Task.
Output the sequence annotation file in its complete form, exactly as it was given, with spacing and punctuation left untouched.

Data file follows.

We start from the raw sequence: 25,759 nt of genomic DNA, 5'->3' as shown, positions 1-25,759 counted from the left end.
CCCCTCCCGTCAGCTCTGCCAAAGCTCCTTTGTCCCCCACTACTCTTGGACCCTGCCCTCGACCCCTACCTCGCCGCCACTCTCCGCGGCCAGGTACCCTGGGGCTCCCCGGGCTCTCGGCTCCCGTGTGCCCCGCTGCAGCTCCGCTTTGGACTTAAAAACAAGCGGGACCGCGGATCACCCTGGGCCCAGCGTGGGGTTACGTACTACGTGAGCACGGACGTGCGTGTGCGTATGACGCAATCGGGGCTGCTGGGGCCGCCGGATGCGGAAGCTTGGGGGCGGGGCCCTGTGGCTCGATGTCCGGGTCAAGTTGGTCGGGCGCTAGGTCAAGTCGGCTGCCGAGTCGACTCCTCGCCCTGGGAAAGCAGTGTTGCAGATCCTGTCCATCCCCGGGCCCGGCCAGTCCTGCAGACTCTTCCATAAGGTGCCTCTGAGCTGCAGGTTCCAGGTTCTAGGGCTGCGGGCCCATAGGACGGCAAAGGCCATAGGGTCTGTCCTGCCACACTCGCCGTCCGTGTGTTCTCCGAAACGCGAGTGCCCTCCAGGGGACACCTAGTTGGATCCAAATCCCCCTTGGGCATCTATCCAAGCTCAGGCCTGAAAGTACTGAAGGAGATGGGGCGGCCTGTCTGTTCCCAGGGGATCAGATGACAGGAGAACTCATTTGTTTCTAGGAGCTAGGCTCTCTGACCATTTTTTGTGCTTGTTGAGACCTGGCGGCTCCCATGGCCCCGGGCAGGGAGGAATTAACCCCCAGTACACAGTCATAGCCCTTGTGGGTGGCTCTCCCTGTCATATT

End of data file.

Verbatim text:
We start from the raw sequence: 25,759 nt of genomic DNA, 5'->3' as shown, positions 1-25,759 counted from the left end.
CCCCTCCCGTCAGCTCTGCCAAAGCTCCTTTGTCCCCCACTACTCTTGGACCCTGCCCTCGACCCCTACCTCGCCGCCACTCTCCGCGGCCAGGTACCCTGGGGCTCCCCGGGCTCTCGGCTCCCGTGTGCCCCGCTGCAGCTCCGCTTTGGACTTAAAAACAAGCGGGACCGCGGATCACCCTGGGCCCAGCGTGGGGTTACGTACTACGTGAGCACGGACGTGCGTGTGCGTATGACGCAATCGGGGCTGCTGGGGCCGCCGGATGCGGAAGCTTGGGGGCGGGGCCCTGTGGCTCGATGTCCGGGTCAAGTTGGTCGGGCGCTAGGTCAAGTCGGCTGCCGAGTCGACTCCTCGCCCTGGGAAAGCAGTGTTGCAGATCCTGTCCATCCCCGGGCCCGGCCAGTCCTGCAGACTCTTCCATAAGGTGCCTCTGAGCTGCAGGTTCCAGGTTCTAGGGCTGCGGGCCCATAGGACGGCAAAGGCCATAGGGTCTGTCCTGCCACACTCGCCGTCCGTGTGTTCTCCGAAACGCGAGTGCCCTCCAGGGGACACCTAGTTGGATCCAAATCCCCCTTGGGCATCTATCCAAGCTCAGGCCTGAAAGTACTGAAGGAGATGGGGCGGCCTGTCTGTTCCCAGGGGATCAGATGACAGGAGAACTCATTTGTTTCTAGGAGCTAGGCTCTCTGACCATTTTTTGTGCTTGTTGAGACCTGGCGGCTCCCATGGCCCCGGGCAGGGAGGAATTAACCCCCAGTACACAGTCATAGCCCTTGTGGGTGGCTCTCCCTGTCATATT